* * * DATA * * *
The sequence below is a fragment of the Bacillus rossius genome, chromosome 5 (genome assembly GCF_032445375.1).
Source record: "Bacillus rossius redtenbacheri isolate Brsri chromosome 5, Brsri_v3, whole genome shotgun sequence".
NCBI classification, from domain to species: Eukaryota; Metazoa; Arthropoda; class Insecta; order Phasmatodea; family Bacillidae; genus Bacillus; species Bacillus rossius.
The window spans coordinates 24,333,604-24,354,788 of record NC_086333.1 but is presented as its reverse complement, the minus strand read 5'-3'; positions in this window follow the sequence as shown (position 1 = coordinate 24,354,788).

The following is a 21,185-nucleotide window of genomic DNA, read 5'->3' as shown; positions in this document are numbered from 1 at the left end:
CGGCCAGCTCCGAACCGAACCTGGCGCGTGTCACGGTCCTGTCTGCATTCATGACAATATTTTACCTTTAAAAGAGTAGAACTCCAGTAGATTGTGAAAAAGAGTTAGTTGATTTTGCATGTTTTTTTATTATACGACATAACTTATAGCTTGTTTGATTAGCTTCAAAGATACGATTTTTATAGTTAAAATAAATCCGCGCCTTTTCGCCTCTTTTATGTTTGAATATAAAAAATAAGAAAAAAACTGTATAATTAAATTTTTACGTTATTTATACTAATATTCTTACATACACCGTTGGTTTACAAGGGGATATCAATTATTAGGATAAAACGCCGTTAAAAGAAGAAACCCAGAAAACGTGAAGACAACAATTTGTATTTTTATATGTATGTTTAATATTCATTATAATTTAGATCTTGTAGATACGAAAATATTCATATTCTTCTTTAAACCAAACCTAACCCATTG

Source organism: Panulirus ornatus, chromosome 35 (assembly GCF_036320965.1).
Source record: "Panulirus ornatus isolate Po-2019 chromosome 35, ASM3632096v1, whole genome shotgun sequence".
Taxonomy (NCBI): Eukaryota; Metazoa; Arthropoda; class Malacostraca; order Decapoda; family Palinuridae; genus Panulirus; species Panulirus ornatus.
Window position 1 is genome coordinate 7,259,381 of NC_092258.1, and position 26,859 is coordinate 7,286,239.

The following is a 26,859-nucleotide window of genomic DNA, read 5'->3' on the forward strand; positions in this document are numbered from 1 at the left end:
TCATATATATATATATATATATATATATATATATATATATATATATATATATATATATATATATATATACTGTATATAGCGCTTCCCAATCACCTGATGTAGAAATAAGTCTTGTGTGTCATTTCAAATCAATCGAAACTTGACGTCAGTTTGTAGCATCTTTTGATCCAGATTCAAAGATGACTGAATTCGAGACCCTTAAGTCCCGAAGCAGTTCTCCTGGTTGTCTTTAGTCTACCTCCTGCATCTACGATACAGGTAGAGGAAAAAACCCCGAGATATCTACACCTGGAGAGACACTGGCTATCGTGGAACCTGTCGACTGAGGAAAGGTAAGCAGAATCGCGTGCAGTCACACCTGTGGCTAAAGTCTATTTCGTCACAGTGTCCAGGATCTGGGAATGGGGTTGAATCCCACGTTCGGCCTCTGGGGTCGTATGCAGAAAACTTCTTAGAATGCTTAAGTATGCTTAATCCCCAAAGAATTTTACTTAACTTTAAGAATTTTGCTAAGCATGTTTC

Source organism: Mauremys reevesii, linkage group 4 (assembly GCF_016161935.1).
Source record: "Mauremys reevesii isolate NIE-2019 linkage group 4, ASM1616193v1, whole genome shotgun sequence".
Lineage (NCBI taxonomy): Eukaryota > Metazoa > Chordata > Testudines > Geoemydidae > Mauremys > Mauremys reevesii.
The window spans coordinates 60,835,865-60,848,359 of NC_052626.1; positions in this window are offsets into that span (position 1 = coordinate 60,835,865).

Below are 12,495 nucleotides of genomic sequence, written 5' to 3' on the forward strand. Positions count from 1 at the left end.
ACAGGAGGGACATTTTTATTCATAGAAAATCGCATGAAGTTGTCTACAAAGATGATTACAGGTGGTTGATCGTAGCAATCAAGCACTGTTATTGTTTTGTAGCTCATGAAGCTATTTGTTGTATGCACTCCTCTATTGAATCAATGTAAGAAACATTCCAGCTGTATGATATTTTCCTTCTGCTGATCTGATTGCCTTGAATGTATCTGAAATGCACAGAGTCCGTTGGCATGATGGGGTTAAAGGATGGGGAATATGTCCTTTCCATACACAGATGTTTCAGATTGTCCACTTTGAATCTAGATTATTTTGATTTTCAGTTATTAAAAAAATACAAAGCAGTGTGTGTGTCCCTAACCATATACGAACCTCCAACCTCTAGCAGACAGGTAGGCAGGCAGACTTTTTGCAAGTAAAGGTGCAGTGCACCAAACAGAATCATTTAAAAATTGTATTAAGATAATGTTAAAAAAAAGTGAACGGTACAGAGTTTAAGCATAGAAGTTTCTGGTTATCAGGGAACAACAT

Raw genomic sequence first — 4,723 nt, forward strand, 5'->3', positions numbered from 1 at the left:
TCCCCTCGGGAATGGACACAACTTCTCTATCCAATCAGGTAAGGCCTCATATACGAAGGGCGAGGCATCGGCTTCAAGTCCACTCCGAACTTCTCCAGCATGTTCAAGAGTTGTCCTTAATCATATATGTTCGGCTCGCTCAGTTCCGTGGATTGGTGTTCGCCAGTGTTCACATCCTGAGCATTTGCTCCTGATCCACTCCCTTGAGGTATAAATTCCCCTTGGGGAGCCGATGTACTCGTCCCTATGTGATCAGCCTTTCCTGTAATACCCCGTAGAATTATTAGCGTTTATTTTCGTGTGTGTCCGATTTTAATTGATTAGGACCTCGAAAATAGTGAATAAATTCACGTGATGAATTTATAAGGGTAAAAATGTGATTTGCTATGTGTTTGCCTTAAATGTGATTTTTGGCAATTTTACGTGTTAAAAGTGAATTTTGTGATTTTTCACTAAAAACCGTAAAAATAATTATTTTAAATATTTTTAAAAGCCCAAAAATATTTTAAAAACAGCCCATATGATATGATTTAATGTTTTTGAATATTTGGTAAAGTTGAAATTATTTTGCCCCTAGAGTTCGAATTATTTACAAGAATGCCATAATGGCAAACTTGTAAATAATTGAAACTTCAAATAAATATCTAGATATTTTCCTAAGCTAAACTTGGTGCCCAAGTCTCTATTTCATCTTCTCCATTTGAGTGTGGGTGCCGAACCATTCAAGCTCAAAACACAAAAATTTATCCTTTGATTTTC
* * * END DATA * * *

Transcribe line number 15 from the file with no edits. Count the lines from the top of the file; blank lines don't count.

Lineage (NCBI taxonomy): Eukaryota > Metazoa > Chordata > Testudines > Geoemydidae > Mauremys > Mauremys reevesii.